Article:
The Tragedy of Wars


The commencement of a war can happen unexpectedly anywhere around the world. A person can wake up one morning to start their day by going to work or taking their kids to school then suddenly on the news they hear a war has started. It may have started in their country, in another country or their country helping their allies in a war. A country going into war results to negative consequences that effects the nation on multiple aspects. After the war has ended, post war effects can result into short-term or long-term damages within a country and its people.

Soldiers and veterans who have fought on the battlefield suffer long-term effects that need to be cared

for due to physical and psychological impacts of war. Veterans who have served in combat are most

likely to develop PTSD which is post-traumatic stress disorder that have experienced life-threatening

events. From the war in Vietnam, 84.8 percent of veterans have been diagnosed with PTSD thirty years

after combat. From the war in Afghanistan and Iraq, 20 percent of veterans are currently diagnosed with

PTSD. Due to PTSD, soldiers and veterans have a trouble time maintaining healthy relationships with

their loved ones. Health conditions may develop post war such as musculoskeletal injuries and pain, heart conditions due to chemical exposure, infectious diseases, traumatic brain injury due to a hit to the head and hearing impairment due to harmful noises. Veterans develop addictions to alcohol and drugs as

coping mechanisms.

Not only do veterans have to seek medical attention post war but they have to struggle to seek

employment and avoid to be homeless. When seeking for employment, the military career and training

are overlooked by hiring workplaces putting veterans in jeopardy on being hired. Without an income,

veterans are left homeless not able to afford a home. According to the National Coalition for Homeless

Veterans, in the U.S 11 percent of the adult homeless population are veterans.

A nation's economy is at great stake during and post war due to the amount of money invested into the

military and war. War causes inflation in prices for people to help pay for the war that results to them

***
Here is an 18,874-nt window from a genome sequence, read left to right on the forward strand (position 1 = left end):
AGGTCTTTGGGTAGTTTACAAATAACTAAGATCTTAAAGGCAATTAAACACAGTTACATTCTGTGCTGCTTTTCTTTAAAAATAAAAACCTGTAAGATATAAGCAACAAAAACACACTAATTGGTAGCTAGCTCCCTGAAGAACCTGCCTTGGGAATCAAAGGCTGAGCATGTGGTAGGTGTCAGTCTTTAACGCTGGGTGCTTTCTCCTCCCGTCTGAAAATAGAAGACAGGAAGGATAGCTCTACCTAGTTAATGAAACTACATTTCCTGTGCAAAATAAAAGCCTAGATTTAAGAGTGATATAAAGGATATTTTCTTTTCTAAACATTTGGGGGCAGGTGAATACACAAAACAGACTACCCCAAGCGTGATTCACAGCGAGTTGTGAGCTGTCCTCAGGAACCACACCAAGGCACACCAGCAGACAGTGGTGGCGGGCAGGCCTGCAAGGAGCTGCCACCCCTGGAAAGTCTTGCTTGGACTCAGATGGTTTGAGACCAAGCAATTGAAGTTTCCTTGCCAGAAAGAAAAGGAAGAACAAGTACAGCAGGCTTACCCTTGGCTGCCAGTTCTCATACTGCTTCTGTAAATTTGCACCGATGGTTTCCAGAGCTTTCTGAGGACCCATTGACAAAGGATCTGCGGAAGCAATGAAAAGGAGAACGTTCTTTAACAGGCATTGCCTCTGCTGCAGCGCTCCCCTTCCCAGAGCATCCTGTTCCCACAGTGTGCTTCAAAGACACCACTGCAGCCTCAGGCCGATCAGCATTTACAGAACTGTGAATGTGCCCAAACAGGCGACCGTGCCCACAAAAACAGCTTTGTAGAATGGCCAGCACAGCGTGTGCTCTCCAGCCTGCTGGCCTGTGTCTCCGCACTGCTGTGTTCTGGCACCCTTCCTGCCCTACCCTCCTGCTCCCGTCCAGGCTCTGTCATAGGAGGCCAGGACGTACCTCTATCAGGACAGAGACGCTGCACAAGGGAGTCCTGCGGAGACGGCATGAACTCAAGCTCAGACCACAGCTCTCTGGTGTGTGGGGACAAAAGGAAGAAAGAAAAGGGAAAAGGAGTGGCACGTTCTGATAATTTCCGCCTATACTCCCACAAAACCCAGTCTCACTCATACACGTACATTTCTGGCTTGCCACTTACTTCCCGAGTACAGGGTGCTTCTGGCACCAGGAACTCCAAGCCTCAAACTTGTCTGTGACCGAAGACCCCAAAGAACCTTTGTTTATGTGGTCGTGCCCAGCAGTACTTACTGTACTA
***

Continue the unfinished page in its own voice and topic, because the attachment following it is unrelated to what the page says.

losing their savings. National debt usually occurs since a country will borrow money from different

countries to help pay for the military and its weapons. Also, the overall cost of war includes

reconstruction costs post war, the cost of human lives lost and military spending. For example, the UK

struggled after World War I with a long period of unemployment and returning soldiers had trouble

finding employment.

Children in countries of armed conflicts face life-threatening challenges every day in order to survive.

Today, millions of children in war zones have to face violence, exploitation, physical harm and death that

forces them to flee their country. Some flee with their parents and some are forced to flee alone since their parents and family have died in an attack. The land these children once knew are taken over by armed groups that have destroyed their homes, schools and playgrounds. It no longer provides a safe and secure environment for children to be protected in. Their rights to be protected from violence are completely violated that results these innocent children to fend for themselves.

To protect innocent people and a nation's economy, war should not be started due to disagreements

and differences. Leaders and their governments have the right to meet to figure out a solution to their

disagreements and stand together to represent their country. War can definitely be avoided since conflict

does not always need to be resolved with violence. If leaders come together, it can reduce the amount of

innocent lives lost and prevent a nation from going into economic debt.

References

• “Background & Statistics.” National Coalition for Homeless Veterans, nchv.org/index.php/news/media/background_and_statistics/.

• “Conflict Causes and Consequences of War.” UNA-ORLANDO, Weebly, www.una-orlando.org/conflict-causes-and-consequences-of-war.html.

• Glover, Lacie. “Post-Traumatic Stress Disorder (PTSD) Statistics for Veterans.” NerdWallet, 7 Aug. 2017, www.nerdwallet.com/blog/health/ptsd-post-traumatic-stress-disorder-statistics-veterans/.

• Pettinger, Tejvan. “Economic Impact of War.” Economics Help, 31 Mar. 2017, www.economicshelp.org/blog/2180/economics/economic-impact-of-war/.

• Romenzi, Alessio. “Effects of War on Children.” War Child, 1 Oct. 2015, www.warchildholland.org/effects-war-children.

• Salamon, Maureen. “After the Battle: 7 Health Problems Facing Veterans.” Live Science, 11 Nov. 2010, www.livescience.com/8916-battle-7-health-problems-facing-veterans.html.

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